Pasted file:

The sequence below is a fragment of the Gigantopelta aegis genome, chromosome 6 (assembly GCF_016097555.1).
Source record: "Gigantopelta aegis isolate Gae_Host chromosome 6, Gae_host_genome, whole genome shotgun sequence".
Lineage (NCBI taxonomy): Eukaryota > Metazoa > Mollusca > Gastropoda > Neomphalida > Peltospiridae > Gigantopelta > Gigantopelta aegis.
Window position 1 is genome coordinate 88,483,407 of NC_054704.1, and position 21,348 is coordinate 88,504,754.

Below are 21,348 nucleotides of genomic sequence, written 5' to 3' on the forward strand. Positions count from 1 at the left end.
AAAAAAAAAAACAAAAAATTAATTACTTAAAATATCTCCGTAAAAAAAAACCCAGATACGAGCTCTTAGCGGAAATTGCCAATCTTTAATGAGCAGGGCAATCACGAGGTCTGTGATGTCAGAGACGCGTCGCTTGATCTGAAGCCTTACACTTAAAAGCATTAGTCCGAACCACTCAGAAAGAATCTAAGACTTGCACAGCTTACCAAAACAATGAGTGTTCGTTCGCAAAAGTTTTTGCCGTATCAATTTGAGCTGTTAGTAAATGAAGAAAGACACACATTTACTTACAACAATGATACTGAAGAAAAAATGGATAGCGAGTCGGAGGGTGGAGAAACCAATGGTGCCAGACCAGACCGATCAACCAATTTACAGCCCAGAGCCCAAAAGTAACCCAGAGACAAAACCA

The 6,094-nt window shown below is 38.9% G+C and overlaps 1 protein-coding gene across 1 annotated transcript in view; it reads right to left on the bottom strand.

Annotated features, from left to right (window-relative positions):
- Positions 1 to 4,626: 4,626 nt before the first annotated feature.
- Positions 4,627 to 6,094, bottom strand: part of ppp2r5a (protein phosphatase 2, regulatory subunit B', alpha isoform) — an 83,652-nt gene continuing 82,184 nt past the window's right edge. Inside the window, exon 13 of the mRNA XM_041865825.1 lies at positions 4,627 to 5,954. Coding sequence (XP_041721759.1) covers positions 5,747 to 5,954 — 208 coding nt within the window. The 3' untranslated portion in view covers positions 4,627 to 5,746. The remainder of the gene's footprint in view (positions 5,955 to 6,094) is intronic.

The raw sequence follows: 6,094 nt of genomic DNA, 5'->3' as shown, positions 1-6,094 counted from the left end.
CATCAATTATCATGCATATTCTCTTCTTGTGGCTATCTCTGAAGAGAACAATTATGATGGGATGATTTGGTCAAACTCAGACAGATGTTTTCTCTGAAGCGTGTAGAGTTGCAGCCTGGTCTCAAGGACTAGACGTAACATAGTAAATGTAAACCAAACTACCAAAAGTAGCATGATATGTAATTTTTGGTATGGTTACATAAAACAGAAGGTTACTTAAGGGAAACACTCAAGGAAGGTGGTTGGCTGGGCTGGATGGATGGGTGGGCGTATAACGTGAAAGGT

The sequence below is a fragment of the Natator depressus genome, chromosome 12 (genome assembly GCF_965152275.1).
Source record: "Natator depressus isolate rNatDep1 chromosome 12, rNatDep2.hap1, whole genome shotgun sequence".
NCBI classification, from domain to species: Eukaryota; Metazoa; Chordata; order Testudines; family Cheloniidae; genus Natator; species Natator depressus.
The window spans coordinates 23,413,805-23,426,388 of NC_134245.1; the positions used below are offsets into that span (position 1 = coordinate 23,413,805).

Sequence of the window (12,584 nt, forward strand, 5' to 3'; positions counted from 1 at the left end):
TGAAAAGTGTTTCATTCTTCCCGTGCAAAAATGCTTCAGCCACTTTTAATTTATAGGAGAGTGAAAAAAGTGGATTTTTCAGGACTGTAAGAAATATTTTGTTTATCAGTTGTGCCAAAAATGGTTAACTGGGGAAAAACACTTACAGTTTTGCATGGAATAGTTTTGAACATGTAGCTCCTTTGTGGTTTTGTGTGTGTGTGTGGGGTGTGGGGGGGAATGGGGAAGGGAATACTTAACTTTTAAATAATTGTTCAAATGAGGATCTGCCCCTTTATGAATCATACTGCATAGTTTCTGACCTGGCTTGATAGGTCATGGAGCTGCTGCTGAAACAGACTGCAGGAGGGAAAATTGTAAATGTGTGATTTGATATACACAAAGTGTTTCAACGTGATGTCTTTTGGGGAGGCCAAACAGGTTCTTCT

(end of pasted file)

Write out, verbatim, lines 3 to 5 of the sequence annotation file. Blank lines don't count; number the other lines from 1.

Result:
Lineage (NCBI taxonomy): Eukaryota > Metazoa > Mollusca > Gastropoda > Neomphalida > Peltospiridae > Gigantopelta > Gigantopelta aegis.
Window position 1 is genome coordinate 88,483,407 of NC_054704.1, and position 21,348 is coordinate 88,504,754.

Below are 21,348 nucleotides of genomic sequence, written 5' to 3' on the forward strand. Positions count from 1 at the left end.